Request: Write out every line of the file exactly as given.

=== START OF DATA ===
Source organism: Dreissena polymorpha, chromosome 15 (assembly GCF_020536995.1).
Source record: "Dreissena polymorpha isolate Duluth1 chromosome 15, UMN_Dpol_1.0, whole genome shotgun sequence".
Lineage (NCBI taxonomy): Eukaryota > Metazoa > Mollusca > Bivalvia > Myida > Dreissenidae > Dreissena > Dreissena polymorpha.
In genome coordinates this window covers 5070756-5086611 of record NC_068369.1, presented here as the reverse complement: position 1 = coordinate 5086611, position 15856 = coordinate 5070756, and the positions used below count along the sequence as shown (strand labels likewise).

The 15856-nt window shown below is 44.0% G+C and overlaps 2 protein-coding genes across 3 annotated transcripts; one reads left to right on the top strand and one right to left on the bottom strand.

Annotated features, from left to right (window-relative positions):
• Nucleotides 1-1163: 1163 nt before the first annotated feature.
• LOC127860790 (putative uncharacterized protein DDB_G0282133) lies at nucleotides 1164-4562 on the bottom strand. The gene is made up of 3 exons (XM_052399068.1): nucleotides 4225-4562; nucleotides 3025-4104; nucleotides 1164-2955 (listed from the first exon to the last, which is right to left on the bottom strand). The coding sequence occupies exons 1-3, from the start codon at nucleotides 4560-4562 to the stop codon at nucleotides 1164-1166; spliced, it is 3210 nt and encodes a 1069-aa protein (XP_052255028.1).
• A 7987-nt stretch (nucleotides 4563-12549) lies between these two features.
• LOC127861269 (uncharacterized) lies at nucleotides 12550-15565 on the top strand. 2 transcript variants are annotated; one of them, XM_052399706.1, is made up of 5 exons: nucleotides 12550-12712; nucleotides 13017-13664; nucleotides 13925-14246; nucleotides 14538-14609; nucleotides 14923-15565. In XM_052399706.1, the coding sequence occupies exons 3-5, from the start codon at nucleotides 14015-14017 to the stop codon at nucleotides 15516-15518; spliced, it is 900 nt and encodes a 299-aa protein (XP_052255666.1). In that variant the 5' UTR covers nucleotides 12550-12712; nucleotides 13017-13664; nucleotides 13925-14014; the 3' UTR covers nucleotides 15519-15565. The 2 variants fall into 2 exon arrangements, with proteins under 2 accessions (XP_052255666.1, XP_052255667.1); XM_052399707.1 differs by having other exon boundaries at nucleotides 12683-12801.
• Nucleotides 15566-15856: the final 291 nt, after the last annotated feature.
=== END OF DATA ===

Source organism: Dreissena polymorpha, chromosome 15 (assembly GCF_020536995.1).
Source record: "Dreissena polymorpha isolate Duluth1 chromosome 15, UMN_Dpol_1.0, whole genome shotgun sequence".
Lineage (NCBI taxonomy): Eukaryota > Metazoa > Mollusca > Bivalvia > Myida > Dreissenidae > Dreissena > Dreissena polymorpha.
In genome coordinates this window covers 5070756-5086611 of record NC_068369.1, presented here as the reverse complement: position 1 = coordinate 5086611, position 15856 = coordinate 5070756, and the positions used below count along the sequence as shown (strand labels likewise).

The 15856-nt window shown below is 44.0% G+C and overlaps 2 protein-coding genes across 3 annotated transcripts; one reads left to right on the top strand and one right to left on the bottom strand.

Annotated features, from left to right (window-relative positions):
• Nucleotides 1-1163: 1163 nt before the first annotated feature.
• LOC127860790 (putative uncharacterized protein DDB_G0282133) lies at nucleotides 1164-4562 on the bottom strand. The gene is made up of 3 exons (XM_052399068.1): nucleotides 4225-4562; nucleotides 3025-4104; nucleotides 1164-2955 (listed from the first exon to the last, which is right to left on the bottom strand). The coding sequence occupies exons 1-3, from the start codon at nucleotides 4560-4562 to the stop codon at nucleotides 1164-1166; spliced, it is 3210 nt and encodes a 1069-aa protein (XP_052255028.1).
• A 7987-nt stretch (nucleotides 4563-12549) lies between these two features.
• LOC127861269 (uncharacterized) lies at nucleotides 12550-15565 on the top strand. 2 transcript variants are annotated; one of them, XM_052399706.1, is made up of 5 exons: nucleotides 12550-12712; nucleotides 13017-13664; nucleotides 13925-14246; nucleotides 14538-14609; nucleotides 14923-15565. In XM_052399706.1, the coding sequence occupies exons 3-5, from the start codon at nucleotides 14015-14017 to the stop codon at nucleotides 15516-15518; spliced, it is 900 nt and encodes a 299-aa protein (XP_052255666.1). In that variant the 5' UTR covers nucleotides 12550-12712; nucleotides 13017-13664; nucleotides 13925-14014; the 3' UTR covers nucleotides 15519-15565. The 2 variants fall into 2 exon arrangements, with proteins under 2 accessions (XP_052255666.1, XP_052255667.1); XM_052399707.1 differs by having other exon boundaries at nucleotides 12683-12801.
• Nucleotides 15566-15856: the final 291 nt, after the last annotated feature.